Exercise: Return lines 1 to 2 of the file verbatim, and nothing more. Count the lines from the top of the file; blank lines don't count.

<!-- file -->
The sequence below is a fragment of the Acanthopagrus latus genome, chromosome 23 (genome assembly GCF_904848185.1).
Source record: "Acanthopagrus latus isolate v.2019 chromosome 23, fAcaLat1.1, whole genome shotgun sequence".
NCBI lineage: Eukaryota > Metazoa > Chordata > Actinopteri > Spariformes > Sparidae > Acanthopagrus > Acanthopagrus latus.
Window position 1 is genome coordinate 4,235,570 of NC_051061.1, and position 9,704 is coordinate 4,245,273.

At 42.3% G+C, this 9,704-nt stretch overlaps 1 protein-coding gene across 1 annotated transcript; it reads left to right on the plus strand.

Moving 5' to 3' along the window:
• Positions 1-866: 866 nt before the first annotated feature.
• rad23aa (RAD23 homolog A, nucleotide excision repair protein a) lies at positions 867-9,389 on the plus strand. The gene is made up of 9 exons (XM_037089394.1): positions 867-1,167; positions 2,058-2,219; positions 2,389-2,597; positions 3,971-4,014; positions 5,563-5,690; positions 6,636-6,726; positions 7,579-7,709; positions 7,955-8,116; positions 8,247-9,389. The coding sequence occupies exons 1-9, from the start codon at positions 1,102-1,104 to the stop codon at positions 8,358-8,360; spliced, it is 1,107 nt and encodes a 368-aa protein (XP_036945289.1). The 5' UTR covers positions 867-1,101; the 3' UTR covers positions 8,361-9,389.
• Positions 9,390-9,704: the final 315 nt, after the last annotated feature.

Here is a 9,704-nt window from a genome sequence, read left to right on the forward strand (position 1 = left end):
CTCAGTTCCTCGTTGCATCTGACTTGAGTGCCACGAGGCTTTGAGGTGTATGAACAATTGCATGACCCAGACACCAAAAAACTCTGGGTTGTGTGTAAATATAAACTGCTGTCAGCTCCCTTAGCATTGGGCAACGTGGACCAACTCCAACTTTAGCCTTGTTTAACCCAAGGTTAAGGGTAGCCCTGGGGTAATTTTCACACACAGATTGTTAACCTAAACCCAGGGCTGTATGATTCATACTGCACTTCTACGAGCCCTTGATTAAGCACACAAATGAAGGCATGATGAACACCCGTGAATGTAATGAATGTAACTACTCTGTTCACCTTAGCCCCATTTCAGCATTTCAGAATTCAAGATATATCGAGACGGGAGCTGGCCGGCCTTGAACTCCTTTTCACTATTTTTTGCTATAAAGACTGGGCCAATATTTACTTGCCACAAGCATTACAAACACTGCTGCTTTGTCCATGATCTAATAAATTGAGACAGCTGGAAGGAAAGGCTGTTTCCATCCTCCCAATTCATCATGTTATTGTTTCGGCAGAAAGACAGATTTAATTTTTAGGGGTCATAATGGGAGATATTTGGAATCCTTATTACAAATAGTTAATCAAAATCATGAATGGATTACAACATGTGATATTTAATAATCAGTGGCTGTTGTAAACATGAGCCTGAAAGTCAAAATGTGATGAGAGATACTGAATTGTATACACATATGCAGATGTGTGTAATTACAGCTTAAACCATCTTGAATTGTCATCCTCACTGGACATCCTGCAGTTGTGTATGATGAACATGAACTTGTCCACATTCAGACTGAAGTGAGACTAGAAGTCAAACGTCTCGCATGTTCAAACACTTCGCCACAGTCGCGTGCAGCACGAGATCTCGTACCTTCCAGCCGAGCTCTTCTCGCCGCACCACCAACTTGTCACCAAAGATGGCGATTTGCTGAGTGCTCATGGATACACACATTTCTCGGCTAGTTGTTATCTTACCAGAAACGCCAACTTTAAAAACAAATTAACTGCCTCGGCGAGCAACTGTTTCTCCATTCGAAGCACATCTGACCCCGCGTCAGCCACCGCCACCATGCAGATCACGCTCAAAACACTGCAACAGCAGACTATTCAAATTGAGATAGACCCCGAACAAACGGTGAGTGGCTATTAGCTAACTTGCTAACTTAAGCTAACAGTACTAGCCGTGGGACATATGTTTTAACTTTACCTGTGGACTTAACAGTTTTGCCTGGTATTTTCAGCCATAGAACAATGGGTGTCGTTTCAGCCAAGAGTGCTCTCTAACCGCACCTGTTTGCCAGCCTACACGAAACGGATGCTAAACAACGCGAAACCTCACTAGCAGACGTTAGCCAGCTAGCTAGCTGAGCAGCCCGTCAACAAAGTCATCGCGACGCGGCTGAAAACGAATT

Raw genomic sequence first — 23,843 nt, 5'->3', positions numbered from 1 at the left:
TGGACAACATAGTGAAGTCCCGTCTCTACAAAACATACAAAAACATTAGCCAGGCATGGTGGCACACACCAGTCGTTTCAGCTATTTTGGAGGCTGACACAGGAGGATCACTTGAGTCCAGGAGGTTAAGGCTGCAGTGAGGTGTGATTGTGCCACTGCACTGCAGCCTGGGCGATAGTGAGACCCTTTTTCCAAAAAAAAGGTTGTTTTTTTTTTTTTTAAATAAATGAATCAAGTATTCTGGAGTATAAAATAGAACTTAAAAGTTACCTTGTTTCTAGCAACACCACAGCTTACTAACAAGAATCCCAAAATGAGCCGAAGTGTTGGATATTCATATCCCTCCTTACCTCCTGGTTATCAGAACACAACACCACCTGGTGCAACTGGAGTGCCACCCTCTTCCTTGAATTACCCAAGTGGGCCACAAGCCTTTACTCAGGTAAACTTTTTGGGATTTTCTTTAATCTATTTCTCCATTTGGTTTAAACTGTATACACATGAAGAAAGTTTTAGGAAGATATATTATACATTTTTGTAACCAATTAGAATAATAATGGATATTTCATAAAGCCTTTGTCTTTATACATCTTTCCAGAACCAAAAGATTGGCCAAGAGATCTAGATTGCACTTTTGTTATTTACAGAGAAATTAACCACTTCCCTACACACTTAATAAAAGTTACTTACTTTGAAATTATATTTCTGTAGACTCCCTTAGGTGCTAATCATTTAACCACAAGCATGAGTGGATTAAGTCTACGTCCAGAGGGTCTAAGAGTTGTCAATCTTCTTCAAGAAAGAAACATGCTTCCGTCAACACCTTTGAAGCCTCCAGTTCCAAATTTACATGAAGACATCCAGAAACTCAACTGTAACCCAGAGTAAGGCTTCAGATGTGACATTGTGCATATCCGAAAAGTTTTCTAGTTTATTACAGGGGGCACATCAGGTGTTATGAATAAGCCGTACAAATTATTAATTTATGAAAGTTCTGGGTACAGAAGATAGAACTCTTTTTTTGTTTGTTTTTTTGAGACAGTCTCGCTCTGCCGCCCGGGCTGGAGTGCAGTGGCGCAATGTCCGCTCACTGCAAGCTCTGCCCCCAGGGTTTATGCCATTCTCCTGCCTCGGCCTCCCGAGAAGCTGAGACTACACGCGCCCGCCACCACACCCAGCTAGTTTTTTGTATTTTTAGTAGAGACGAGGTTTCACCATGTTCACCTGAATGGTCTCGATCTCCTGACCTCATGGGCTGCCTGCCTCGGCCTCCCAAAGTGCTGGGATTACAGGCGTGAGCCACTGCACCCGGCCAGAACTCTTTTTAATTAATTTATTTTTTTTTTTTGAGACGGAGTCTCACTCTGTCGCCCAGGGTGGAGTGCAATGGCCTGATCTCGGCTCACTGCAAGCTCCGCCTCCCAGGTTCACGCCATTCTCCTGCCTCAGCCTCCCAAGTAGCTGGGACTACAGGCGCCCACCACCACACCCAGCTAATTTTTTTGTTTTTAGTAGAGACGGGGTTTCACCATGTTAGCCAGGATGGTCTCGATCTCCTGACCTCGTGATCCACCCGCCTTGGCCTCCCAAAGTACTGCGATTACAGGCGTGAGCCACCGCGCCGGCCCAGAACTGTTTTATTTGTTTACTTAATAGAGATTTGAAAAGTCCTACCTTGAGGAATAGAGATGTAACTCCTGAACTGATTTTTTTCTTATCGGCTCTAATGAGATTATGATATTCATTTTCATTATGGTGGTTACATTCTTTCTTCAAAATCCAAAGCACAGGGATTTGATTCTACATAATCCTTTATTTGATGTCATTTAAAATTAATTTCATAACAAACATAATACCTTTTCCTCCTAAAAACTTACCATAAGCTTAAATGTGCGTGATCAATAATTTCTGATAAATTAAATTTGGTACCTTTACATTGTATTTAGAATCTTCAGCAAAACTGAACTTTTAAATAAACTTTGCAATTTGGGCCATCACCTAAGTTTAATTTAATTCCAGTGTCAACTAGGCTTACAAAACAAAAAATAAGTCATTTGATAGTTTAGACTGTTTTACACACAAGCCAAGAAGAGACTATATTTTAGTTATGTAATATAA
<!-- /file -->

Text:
The sequence below is a fragment of the Acanthopagrus latus genome, chromosome 23 (genome assembly GCF_904848185.1).
Source record: "Acanthopagrus latus isolate v.2019 chromosome 23, fAcaLat1.1, whole genome shotgun sequence".